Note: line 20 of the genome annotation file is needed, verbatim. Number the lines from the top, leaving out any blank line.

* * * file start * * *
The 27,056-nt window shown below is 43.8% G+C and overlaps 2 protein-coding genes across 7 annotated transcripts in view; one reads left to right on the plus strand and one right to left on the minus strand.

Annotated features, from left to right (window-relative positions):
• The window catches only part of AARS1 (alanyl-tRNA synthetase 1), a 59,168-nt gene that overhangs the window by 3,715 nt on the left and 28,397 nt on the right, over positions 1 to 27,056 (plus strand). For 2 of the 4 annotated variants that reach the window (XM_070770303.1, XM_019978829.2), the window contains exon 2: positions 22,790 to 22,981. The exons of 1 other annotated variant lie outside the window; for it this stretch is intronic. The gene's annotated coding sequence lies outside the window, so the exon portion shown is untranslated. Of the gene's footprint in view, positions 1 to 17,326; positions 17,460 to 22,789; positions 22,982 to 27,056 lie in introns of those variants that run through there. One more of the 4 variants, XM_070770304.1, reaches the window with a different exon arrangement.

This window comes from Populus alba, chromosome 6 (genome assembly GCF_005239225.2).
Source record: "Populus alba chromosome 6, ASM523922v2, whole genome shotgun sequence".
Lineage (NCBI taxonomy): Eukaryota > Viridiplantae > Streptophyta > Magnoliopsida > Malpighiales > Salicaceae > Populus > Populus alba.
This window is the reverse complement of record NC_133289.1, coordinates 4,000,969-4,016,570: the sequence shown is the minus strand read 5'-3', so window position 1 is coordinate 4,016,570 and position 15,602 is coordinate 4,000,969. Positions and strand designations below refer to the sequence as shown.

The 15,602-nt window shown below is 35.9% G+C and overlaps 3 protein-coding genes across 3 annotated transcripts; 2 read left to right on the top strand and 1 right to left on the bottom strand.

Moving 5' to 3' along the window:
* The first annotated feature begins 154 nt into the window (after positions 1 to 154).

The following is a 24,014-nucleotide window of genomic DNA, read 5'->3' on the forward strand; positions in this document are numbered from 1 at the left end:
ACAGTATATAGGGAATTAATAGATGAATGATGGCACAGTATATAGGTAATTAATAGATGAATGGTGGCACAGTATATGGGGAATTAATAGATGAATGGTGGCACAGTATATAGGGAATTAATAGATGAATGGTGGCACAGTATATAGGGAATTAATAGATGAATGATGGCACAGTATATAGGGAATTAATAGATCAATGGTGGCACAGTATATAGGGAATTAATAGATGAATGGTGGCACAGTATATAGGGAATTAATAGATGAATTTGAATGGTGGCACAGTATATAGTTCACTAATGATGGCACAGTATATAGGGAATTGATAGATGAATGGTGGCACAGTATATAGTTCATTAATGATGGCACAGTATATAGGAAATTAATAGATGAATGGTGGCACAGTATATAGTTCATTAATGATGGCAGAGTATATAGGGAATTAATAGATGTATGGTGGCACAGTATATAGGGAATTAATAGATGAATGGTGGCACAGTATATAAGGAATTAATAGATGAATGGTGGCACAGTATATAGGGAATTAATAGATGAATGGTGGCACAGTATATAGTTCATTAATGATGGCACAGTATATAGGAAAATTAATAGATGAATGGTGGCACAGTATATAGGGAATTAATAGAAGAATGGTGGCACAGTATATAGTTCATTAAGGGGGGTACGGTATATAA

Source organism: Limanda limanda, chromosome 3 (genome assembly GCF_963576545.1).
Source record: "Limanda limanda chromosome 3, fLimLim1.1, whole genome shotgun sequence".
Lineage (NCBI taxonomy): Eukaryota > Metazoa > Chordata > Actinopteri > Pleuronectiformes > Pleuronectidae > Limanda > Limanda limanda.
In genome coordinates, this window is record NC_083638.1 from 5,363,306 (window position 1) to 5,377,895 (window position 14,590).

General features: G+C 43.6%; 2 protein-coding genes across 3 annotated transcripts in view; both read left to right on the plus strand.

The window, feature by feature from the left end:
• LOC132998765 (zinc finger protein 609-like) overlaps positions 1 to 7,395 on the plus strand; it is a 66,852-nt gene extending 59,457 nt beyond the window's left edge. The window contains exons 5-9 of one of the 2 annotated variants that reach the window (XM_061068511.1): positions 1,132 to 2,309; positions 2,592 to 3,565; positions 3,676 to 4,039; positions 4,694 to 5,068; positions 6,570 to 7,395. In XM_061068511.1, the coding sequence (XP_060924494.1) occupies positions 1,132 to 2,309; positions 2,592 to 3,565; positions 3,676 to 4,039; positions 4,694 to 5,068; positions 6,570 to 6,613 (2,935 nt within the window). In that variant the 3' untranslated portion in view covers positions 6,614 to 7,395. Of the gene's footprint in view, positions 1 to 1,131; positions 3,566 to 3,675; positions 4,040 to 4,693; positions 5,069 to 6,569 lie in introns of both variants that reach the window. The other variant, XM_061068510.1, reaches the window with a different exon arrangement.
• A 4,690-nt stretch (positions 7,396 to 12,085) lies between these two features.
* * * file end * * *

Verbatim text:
• A 4,690-nt stretch (positions 7,396 to 12,085) lies between these two features.